Speed Resistance Lines: A new one on me, and a variation on a theme
One of the problems of having my email address plastered all over the place, is that I get a lot of unsolicited mail. There is an upside though, as sometimes I get very nice letters from people I don’t know. This happened yesterday, when someone who will be sitting the STA Diploma Part 2 paper in October, having studied via our Home Study Course, contacted me. His question: Speed Resistance Lines, developed by Edson Gould, was not covered in the HSC course – but he obviously rates the method – so would it be included in the exam?
Well, obviously, I have absolutely no idea what the exam questions are, so I replied that a question on this specific subject was unlikely, but he should certainly use it as part of an answer to one of them. That’s not the end of the story though, because what he likes, is something I know nothing about. He’d told me it was covered in John Murphy’s ‘bible’ of technical analysis, so I knew where to turn.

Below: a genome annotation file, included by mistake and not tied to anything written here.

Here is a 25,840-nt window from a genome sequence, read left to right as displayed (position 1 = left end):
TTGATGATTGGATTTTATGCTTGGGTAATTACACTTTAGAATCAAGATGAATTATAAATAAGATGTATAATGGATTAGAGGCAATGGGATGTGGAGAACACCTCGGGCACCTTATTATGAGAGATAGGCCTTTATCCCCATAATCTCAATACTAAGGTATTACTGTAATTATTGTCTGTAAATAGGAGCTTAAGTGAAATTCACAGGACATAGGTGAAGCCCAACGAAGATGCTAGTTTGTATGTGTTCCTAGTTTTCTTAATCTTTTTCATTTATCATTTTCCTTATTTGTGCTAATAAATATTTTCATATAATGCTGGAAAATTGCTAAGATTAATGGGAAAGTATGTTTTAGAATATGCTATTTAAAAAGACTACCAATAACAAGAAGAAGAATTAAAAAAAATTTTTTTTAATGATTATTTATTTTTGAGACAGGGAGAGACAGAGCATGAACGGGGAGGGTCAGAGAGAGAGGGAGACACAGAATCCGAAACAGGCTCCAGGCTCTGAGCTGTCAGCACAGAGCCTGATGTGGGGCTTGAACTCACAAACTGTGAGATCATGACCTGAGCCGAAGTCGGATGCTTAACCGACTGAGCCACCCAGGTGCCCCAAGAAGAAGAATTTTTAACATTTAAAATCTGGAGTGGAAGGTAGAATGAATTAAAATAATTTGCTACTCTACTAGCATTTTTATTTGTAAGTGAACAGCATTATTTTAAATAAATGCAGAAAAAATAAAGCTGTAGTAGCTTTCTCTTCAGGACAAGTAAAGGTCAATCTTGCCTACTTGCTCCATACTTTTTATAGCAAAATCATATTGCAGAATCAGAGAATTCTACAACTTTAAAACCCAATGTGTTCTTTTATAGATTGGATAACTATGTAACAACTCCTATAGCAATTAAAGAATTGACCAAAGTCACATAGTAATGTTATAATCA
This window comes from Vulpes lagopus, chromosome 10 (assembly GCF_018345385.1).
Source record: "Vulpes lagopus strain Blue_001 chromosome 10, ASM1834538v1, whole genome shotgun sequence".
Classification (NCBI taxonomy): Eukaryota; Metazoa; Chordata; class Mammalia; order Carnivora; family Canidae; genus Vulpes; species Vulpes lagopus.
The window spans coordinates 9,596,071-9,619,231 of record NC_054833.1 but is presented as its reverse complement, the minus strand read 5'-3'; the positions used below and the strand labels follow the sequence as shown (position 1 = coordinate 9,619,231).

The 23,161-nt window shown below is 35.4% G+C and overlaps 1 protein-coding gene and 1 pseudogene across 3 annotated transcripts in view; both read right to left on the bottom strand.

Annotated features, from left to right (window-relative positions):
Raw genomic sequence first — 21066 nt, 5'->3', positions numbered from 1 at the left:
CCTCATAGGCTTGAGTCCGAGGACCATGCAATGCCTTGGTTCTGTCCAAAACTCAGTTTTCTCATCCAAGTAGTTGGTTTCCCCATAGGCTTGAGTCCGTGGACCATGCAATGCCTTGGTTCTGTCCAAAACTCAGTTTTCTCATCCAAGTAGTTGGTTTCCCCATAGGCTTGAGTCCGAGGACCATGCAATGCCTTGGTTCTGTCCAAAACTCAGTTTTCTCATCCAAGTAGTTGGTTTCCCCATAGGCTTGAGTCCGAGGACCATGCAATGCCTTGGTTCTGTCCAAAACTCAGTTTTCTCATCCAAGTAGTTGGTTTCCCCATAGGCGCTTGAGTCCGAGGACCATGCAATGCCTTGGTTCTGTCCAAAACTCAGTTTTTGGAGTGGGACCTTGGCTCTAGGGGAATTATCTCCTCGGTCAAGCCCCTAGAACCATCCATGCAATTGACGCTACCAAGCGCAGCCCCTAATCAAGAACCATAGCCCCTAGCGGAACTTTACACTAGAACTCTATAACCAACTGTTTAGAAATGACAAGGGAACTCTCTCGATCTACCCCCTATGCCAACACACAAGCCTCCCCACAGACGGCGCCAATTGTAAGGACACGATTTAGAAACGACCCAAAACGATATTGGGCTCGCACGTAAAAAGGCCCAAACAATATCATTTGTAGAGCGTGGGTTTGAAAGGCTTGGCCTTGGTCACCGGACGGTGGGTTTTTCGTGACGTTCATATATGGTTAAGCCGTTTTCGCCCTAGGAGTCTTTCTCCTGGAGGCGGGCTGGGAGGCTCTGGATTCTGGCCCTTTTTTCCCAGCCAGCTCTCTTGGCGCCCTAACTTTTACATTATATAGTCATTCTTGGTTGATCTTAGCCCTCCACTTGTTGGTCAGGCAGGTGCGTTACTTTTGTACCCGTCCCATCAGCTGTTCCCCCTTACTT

It’s an interesting variation on drawing trend lines, linked to a version of Fibonacci retracements, with a touch Gann lines thrown in. You start with a trend you’ve spotted, draw a vertical from the low or latest high, then divide this vertical into 3 equal segments. Mark these points on the vertical and then connect, first one, then the other point, to the starting point of the trend; you’ll have 2 diagonals starting at the same point but at different angles.
On new highs or lows, re-draw the vertical and the 2 speedlines. Corrections can retreat to either the steeper or the shallower speedline. If the latter is broken, the trend has ended and prices are likely to revert to their starting point and the lines reverse their roles, acting as resistance when they had been support and vice versa – classic Dow Theory. Obviously, you’ll end up with different lines as intermediate trends develop, like a brilliant chart in my 1986 Murphy.
Today I’ve copied the chart from stockcharts.com, which I can recommend, because my Reuters Eikon does not have this analysis. Pity, as I think it’s intuitively clear and rather neat.
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